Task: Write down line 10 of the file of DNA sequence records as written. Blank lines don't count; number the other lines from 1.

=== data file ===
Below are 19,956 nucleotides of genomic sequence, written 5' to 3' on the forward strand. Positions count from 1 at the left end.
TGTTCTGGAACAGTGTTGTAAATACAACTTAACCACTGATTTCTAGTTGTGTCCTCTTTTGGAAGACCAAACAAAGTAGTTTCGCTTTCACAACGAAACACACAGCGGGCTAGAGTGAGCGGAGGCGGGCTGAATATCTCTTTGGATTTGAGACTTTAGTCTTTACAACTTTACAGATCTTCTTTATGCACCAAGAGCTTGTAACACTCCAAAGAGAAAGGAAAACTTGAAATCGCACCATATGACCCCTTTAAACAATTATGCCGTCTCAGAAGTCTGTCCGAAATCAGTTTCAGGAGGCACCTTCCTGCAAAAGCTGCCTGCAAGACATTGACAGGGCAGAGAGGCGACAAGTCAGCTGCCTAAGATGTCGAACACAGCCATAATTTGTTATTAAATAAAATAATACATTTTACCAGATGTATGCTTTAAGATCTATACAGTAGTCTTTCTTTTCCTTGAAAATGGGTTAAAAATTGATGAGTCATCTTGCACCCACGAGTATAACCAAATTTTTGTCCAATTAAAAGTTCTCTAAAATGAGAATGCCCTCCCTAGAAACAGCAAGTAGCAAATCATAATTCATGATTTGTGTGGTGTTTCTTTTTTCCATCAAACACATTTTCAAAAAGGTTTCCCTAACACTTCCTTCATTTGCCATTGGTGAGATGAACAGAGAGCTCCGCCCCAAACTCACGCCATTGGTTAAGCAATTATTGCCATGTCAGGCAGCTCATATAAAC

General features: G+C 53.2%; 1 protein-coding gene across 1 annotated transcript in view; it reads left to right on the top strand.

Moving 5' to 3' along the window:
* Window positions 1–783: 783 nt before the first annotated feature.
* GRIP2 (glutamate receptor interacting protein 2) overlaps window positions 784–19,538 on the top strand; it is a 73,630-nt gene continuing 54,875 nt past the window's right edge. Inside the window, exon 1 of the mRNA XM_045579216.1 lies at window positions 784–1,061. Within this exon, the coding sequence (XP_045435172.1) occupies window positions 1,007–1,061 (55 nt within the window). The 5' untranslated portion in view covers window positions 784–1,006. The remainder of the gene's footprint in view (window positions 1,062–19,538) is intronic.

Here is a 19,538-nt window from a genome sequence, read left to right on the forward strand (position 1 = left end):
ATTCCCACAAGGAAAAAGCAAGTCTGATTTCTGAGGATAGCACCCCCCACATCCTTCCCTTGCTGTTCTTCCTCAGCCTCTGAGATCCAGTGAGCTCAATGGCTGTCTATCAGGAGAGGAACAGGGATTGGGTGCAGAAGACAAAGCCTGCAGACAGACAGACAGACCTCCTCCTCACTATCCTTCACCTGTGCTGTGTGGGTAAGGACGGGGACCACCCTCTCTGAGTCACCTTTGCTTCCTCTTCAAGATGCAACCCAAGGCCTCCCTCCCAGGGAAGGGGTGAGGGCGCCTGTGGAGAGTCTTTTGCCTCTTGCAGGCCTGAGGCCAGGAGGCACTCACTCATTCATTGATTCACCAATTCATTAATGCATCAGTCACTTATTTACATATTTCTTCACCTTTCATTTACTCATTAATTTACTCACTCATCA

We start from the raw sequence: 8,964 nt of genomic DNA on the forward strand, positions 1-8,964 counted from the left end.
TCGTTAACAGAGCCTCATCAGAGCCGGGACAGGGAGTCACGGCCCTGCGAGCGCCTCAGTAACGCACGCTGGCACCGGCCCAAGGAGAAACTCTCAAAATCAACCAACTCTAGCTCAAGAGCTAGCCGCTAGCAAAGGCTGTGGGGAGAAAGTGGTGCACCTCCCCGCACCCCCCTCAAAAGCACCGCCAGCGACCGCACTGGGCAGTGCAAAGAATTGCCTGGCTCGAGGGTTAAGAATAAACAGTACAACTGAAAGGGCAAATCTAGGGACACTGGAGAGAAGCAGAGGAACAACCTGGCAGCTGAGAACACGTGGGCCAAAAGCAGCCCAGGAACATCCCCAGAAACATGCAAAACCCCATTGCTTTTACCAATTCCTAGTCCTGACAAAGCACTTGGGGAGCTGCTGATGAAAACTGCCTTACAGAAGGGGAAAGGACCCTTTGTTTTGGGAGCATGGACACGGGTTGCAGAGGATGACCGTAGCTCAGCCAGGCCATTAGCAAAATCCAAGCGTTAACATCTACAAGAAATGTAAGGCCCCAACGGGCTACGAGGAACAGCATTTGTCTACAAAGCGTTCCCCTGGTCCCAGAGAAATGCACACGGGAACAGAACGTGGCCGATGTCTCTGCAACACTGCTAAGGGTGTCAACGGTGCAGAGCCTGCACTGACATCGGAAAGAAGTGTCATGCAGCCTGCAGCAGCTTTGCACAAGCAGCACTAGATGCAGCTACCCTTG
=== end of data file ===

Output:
TCGTTAACAGAGCCTCATCAGAGCCGGGACAGGGAGTCACGGCCCTGCGAGCGCCTCAGTAACGCACGCTGGCACCGGCCCAAGGAGAAACTCTCAAAATCAACCAACTCTAGCTCAAGAGCTAGCCGCTAGCAAAGGCTGTGGGGAGAAAGTGGTGCACCTCCCCGCACCCCCCTCAAAAGCACCGCCAGCGACCGCACTGGGCAGTGCAAAGAATTGCCTGGCTCGAGGGTTAAGAATAAACAGTACAACTGAAAGGGCAAATCTAGGGACACTGGAGAGAAGCAGAGGAACAACCTGGCAGCTGAGAACACGTGGGCCAAAAGCAGCCCAGGAACATCCCCAGAAACATGCAAAACCCCATTGCTTTTACCAATTCCTAGTCCTGACAAAGCACTTGGGGAGCTGCTGATGAAAACTGCCTTACAGAAGGGGAAAGGACCCTTTGTTTTGGGAGCATGGACACGGGTTGCAGAGGATGACCGTAGCTCAGCCAGGCCATTAGCAAAATCCAAGCGTTAACATCTACAAGAAATGTAAGGCCCCAACGGGCTACGAGGAACAGCATTTGTCTACAAAGCGTTCCCCTGGTCCCAGAGAAATGCACACGGGAACAGAACGTGGCCGATGTCTCTGCAACACTGCTAAGGGTGTCAACGGTGCAGAGCCTGCACTGACATCGGAAAGAAGTGTCATGCAGCCTGCAGCAGCTTTGCACAAGCAGCACTAGATGCAGCTACCCTTG